FIG. 12 shows a flowchart illustrating a method 740 for improving the manufacture of a mask in accordance with the present invention. The method begins at step 745 in which a mask layout is provided, the mask layout data being generated in accordance with a desired set of features to be formed on the mask. Once the mask layout data is provided, a mask is written in step 750. In step 755, the mask features as written are compared to the corresponding mask layout features. This step can be implemented, for instance, by determining the area loss of the mask feature. The area loss data can be determined, for instance, by an edge detection technique such as characterizing the edge features of portions of the mask features using an SEM. Edge data can be generated from the edge features, for example, the radius of a portion of the mask feature or the length of a portion of the mask feature. The area loss data can be calculated from the edge data, for instance, by inputting the edge data into a computer that is programmed to calculate the area loss.

At step 760, a determination of whether the mask feature is acceptable can be made. If the answer is in the affirmative (YES), then the process stops (step 765). This determination can be carried out for each mask feature individually, or for all the mask features simultaneously. The acceptability of the mask features can be determined by any suitable method, such as comparing the area loss to a predetermined set of tolerance values. For instance, the mask layout data corresponding to mask features that exhibit an area loss below a certain tolerance value would not be modified. For mask features that exhibit an area loss at or above a certain tolerance value, the corresponding mask layout data would be modified. Step 760 can be automated by a computer or performed manually.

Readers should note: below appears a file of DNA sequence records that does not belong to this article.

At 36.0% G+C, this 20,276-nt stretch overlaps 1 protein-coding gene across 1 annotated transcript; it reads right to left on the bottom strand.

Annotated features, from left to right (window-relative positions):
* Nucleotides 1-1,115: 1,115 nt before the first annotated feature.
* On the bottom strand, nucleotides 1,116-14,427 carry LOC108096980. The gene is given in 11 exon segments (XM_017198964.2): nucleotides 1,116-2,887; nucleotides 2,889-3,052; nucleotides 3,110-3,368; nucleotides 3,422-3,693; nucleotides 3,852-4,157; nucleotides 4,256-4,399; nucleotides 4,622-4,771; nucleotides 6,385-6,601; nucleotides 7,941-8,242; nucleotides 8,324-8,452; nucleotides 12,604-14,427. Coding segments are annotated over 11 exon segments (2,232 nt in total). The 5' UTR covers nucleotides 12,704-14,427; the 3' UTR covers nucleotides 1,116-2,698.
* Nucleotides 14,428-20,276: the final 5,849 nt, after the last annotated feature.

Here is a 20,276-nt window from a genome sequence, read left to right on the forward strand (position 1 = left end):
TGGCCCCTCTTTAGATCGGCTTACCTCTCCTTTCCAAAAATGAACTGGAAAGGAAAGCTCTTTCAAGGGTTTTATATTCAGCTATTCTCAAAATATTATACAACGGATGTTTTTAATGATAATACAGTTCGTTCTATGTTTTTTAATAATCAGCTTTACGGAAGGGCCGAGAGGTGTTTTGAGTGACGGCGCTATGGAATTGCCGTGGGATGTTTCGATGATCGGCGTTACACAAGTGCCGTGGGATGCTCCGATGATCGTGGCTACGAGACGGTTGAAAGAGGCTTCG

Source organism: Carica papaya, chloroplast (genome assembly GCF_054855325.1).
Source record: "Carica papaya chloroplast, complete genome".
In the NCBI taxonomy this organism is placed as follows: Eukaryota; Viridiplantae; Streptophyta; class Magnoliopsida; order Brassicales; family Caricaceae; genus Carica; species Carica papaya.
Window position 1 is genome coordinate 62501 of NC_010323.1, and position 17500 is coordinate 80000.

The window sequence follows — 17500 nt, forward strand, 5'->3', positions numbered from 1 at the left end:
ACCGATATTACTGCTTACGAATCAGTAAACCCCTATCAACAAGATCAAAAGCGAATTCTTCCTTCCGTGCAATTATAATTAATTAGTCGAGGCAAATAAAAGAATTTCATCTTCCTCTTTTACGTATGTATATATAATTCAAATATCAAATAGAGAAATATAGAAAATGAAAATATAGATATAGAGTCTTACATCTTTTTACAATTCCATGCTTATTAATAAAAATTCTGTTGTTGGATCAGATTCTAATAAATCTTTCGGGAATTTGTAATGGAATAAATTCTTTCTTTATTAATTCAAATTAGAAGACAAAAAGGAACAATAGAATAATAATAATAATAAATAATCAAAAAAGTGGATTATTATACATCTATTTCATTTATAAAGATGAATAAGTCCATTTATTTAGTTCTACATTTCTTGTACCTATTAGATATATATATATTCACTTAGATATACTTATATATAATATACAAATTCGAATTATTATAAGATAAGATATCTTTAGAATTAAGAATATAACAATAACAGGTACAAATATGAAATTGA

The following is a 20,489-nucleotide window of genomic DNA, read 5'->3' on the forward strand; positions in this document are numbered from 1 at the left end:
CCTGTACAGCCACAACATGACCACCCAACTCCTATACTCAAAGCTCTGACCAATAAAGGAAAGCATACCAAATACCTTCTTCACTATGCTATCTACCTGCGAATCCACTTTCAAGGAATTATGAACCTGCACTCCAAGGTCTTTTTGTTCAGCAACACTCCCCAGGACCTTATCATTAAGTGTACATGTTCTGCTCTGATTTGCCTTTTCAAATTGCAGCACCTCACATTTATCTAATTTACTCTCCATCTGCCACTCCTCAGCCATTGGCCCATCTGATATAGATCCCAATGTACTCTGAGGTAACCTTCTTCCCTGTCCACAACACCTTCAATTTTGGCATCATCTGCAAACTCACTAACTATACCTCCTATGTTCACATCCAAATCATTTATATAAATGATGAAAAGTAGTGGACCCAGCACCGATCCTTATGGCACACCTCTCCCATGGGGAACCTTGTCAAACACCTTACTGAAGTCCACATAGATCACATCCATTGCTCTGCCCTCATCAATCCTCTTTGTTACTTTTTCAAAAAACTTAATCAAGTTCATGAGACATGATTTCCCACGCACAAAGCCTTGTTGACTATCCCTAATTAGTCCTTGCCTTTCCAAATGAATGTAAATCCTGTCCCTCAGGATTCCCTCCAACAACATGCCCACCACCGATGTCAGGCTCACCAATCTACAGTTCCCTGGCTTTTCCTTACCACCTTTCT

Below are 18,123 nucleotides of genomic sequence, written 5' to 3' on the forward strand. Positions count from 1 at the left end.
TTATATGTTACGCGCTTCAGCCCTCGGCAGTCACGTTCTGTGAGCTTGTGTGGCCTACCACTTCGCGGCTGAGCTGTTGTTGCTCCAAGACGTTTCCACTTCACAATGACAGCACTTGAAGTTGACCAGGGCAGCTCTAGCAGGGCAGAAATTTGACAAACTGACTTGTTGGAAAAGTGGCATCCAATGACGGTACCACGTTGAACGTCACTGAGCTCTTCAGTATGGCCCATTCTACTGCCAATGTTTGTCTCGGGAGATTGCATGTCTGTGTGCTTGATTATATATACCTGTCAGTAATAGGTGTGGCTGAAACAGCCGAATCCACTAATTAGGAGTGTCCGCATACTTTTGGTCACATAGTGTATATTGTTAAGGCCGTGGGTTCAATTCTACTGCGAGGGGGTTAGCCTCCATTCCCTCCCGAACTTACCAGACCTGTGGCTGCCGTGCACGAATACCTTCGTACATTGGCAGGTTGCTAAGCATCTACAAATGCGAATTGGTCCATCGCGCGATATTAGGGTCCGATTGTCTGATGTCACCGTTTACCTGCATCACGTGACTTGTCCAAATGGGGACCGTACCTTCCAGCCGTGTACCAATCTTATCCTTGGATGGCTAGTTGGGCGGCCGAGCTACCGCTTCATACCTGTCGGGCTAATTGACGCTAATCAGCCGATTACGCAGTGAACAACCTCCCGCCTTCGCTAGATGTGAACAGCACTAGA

If, however, at step 760 it is determined that the mask feature is not acceptable (NO), then the method proceeds to step 770 and sizing corrections are determined. Step 760 can be implemented, for instance, by inputting the area loss data into a computer to determine the adjustments to the mask writer that are required to correct for the area loss. The computer can be the computer system of a mask writer, or a separate computer programmed to make the sizing correction determinations. In step 775 the sizing corrections can be stored in a database. This database can be used for modifying the originally provided mask layout data or any other mask layout. For example, a mask layout with a variety of desired mask features can be provided and, using the method of 740, and sizing corrections can be determined and stored in a database. These sizing corrections can then be used in modifying another mask layout having a variety of desired mask features in a similar or in a different arrangement. The database of sizing corrections can be stored in a data storage medium.

In FIG. 13, a flowchart illustrates a method 780 for improving the manufacture of a mask in accordance with the present invention. The method begins at step 785, in which a mask layout is provided, the mask layout data being generated in accordance with a desired set of features to be formed on the mask. A mask is written in step 790. In step 795, the mask features are examined with an SEM, and in step 800, edge data are generated. One example of edge data is the radius of a portion of the mask feature; another example is the length of a portion of a mask feature. In step 805, a determination of whether the mask feature is acceptable can be made. If the answer is in the affirmative (YES), then the process stops (step 810). This determination can be carried out for each mask feature individually, or for all the mask features simultaneously. The acceptability of the mask features can be determined by any suitable method, such as comparing the edge data to the mask layout data. For instance, if the edge data deviates from the mask layout data less than a certain tolerance value, that mask layout feature would not be modified. For edge data that exhibit a deviation at or above a certain tolerance value, the corresponding mask layout feature would be modified. Step 805 can be automated by a computer or performed manually.